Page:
In a clear signal of a return to Victorian values of the undeserving poor and salvation through faith, the Home Office is terminating its funding for the fabulous Poppy Project for trafficked women and instead awarding a contract to the Salvation Army, the evangelical Christian missionaries known mainly for their ability to blow trumpets at Christmas. At the same time, it seems the nature of the contract and the level of support for victims of trafficking is being reduced to a bare bones service without facilities for proper counselling.
The Guardian report this news is drawn from goes on to describe details of just one Poppy Project case which would never have come to light without the fantastic service provided by the project. Substantial compensation was awarded by the Home Office.
A quick visit to the Sally Army website is rather revealing. ‘Why does the Salvation Army do what it does?’ you may ask yourself. Helpfully, the answer is provided:
Called to be disciples of Jesus Christ, The Salvation Army United Kingdom Territory with the Republic of Ireland exists to save souls, grow saints, and serve suffering humanity.
As disciples of Jesus Christ, we will be a Spirit-filled, radical growing movement with a burning desire to lead people into a saving knowledge of Jesus Christ, actively serve the community, and fight for social justice.
Presumably the whole purpose of bidding for the contract was therefore to lead trafficking victims into a saving knowledge of Jesus Christ. Major Anne Read is in charge of trafficking at the Salvation Army and is quoted as saying:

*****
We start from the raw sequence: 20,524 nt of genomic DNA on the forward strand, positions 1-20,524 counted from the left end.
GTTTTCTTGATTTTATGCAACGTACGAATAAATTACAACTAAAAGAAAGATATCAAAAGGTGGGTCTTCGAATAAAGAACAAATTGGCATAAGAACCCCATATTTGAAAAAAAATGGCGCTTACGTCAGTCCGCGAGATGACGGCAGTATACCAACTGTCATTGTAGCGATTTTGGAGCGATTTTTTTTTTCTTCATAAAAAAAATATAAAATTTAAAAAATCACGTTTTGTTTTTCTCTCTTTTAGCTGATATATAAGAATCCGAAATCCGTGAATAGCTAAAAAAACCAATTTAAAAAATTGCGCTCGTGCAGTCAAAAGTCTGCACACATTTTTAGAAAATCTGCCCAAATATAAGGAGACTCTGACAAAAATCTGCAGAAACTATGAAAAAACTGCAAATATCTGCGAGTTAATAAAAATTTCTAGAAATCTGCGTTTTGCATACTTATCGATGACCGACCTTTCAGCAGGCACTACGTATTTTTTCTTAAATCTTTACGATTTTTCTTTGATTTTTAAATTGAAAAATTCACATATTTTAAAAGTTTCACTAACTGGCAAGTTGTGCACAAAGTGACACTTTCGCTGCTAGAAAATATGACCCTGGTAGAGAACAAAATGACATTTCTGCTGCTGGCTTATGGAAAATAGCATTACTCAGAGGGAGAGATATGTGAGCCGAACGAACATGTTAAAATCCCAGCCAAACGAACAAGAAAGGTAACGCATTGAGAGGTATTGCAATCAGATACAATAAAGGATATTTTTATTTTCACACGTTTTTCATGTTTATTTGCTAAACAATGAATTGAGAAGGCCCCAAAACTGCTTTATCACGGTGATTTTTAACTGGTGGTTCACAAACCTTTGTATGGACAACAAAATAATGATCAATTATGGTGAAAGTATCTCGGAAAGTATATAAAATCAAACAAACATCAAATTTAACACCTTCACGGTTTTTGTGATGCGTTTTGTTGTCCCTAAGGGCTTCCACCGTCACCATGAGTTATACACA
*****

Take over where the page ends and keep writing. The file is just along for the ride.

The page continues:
“Working with and on behalf of people who are trafficked has been part of The Salvation Army’s mission since it began but today the most vulnerable people in our world continue to be exploited and drawn into what is, effectively, modern-day slavery! The Salvation Army wants not only to reduce human trafficking and to restore abused women but also to respond practically to the needs. It is a huge task but in God’s name, we are determined to succeed.”
Meanwhile, the Ministry of Justice has put out a press release:
“The immigration minister has said that the government is taking positive steps to ensure it remains a world leader in the fight against human trafficking.”
This is not exactly the first announcement from the Government which leaves women significantly worse off. Almost unbelievably, The Guardian quotes a spokesperson for the Ministry of Justice as saying that part of the reason for awarding the contract to the Sally Army was because they were offering to broaden the service to include male victims of trafficking. There undoubtedly are male victims of trafficking — mainly forced or indentured labour — and they get very little attention, but that is not a reason to divert and dilute the funding that was previously provided for female victims of sexual trafficking and exploitation, award it to Christian missionaries and thereby destroy the skill base built up by the Poppy Project over the last few years.
I have no doubt that trafficking victims will suffer as a consequence.